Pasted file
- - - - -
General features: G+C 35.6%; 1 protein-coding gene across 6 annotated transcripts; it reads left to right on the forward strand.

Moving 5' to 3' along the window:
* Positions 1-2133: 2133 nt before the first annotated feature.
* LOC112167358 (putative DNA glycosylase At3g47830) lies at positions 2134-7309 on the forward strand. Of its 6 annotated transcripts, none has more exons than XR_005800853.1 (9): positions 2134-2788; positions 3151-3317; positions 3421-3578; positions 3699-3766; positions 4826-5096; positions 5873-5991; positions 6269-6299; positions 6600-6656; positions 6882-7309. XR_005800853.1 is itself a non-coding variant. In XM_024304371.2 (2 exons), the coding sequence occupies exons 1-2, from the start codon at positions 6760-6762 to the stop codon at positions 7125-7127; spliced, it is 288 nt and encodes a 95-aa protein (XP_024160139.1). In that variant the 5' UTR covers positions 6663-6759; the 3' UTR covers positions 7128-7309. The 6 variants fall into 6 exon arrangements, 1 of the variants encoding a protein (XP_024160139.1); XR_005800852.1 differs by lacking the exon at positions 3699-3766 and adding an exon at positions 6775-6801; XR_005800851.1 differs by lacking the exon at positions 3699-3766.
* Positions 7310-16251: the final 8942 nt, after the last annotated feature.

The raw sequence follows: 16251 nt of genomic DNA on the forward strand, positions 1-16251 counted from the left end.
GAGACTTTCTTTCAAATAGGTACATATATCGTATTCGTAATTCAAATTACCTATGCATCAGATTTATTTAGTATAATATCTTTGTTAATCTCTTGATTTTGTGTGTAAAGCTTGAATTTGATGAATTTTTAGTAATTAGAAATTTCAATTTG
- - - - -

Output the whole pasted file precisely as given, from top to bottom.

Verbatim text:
General features: G+C 35.6%; 1 protein-coding gene across 6 annotated transcripts; it reads left to right on the forward strand.

Moving 5' to 3' along the window:
* Positions 1-2133: 2133 nt before the first annotated feature.
* LOC112167358 (putative DNA glycosylase At3g47830) lies at positions 2134-7309 on the forward strand. Of its 6 annotated transcripts, none has more exons than XR_005800853.1 (9): positions 2134-2788; positions 3151-3317; positions 3421-3578; positions 3699-3766; positions 4826-5096; positions 5873-5991; positions 6269-6299; positions 6600-6656; positions 6882-7309. XR_005800853.1 is itself a non-coding variant. In XM_024304371.2 (2 exons), the coding sequence occupies exons 1-2, from the start codon at positions 6760-6762 to the stop codon at positions 7125-7127; spliced, it is 288 nt and encodes a 95-aa protein (XP_024160139.1). In that variant the 5' UTR covers positions 6663-6759; the 3' UTR covers positions 7128-7309. The 6 variants fall into 6 exon arrangements, 1 of the variants encoding a protein (XP_024160139.1); XR_005800852.1 differs by lacking the exon at positions 3699-3766 and adding an exon at positions 6775-6801; XR_005800851.1 differs by lacking the exon at positions 3699-3766.
* Positions 7310-16251: the final 8942 nt, after the last annotated feature.

The raw sequence follows: 16251 nt of genomic DNA on the forward strand, positions 1-16251 counted from the left end.
GAGACTTTCTTTCAAATAGGTACATATATCGTATTCGTAATTCAAATTACCTATGCATCAGATTTATTTAGTATAATATCTTTGTTAATCTCTTGATTTTGTGTGTAAAGCTTGAATTTGATGAATTTTTAGTAATTAGAAATTTCAATTTG